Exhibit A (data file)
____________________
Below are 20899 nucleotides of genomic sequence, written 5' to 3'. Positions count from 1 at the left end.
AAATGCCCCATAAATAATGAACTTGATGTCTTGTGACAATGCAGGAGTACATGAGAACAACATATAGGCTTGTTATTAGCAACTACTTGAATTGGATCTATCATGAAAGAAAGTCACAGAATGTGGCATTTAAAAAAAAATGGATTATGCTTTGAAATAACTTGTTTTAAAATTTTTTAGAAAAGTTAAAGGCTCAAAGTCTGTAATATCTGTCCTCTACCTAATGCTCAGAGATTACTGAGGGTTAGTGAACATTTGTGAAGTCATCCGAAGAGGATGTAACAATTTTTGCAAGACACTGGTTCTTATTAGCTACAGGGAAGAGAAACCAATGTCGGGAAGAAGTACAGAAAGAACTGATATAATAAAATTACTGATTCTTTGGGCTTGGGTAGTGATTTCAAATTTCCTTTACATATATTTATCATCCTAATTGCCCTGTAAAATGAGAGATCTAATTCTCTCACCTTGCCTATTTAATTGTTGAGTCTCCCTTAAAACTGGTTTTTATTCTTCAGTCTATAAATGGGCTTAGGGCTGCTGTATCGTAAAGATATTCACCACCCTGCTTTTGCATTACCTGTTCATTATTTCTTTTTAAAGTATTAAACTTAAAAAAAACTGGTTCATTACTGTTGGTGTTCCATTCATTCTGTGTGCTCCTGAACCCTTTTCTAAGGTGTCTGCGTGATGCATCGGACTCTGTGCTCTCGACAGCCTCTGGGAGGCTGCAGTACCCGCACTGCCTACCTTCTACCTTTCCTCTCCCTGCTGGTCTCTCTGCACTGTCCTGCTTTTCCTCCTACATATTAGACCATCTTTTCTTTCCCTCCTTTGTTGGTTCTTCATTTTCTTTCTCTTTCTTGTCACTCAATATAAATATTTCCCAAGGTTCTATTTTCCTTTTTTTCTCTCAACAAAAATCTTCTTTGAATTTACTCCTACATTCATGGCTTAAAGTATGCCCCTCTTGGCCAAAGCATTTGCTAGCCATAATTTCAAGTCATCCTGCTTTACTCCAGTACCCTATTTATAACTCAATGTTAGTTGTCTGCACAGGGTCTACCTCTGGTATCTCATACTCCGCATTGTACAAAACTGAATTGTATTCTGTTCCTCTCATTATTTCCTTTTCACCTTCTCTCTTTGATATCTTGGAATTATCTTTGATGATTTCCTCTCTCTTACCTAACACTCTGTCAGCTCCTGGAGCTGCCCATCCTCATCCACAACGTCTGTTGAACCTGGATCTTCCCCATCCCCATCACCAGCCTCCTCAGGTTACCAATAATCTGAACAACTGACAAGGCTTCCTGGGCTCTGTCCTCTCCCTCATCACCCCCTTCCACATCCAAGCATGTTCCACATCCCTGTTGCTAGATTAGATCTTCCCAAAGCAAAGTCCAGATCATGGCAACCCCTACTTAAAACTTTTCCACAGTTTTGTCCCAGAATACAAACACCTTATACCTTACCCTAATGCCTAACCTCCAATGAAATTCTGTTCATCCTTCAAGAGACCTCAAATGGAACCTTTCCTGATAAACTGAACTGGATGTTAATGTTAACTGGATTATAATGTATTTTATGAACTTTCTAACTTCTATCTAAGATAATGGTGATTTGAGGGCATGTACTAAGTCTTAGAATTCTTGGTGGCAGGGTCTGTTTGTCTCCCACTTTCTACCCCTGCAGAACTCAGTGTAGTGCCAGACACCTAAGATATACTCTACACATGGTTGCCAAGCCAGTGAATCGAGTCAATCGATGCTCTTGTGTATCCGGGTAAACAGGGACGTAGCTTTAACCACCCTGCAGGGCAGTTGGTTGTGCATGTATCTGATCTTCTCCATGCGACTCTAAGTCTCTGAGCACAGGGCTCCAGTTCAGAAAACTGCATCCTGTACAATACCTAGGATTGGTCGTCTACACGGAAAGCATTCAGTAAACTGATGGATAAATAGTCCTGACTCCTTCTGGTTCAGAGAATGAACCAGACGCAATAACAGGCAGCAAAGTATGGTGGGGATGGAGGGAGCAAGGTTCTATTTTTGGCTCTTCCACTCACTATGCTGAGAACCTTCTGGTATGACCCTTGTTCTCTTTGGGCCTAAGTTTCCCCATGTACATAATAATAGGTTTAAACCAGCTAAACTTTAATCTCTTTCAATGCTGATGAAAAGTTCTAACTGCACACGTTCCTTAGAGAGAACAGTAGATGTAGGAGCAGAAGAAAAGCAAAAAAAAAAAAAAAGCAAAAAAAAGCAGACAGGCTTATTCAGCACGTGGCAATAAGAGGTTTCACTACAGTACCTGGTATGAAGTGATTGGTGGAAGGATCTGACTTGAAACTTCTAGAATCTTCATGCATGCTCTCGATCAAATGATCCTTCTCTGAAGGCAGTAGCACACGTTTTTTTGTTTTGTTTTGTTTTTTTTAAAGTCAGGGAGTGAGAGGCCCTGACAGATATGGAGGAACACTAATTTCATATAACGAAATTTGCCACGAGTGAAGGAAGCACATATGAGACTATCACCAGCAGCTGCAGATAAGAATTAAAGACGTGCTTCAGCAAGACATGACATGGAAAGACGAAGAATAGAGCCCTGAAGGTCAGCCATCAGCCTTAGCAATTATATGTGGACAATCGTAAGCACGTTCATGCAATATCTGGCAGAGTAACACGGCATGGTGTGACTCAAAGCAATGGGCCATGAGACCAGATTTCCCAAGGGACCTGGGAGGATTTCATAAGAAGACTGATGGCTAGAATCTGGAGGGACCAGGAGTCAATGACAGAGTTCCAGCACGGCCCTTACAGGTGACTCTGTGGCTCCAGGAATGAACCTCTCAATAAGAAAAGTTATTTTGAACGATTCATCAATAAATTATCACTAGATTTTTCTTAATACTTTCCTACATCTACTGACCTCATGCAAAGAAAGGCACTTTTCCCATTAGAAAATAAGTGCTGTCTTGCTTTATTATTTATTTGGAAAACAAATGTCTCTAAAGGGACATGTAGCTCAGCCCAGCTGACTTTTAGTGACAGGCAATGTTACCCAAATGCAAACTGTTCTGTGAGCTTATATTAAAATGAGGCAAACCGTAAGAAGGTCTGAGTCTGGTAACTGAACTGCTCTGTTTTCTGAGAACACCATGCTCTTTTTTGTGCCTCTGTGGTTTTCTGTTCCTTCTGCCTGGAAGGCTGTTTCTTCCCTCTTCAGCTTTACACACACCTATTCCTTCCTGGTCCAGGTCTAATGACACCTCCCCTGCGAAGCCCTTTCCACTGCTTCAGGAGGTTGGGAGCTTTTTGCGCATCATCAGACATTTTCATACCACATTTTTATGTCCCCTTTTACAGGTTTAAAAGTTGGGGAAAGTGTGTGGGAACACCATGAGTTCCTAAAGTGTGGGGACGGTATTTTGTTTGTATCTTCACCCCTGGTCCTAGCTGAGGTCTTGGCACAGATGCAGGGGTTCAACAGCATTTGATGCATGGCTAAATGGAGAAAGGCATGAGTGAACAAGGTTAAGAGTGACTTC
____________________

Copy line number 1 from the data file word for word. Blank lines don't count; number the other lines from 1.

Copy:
Below are 20899 nucleotides of genomic sequence, written 5' to 3'. Positions count from 1 at the left end.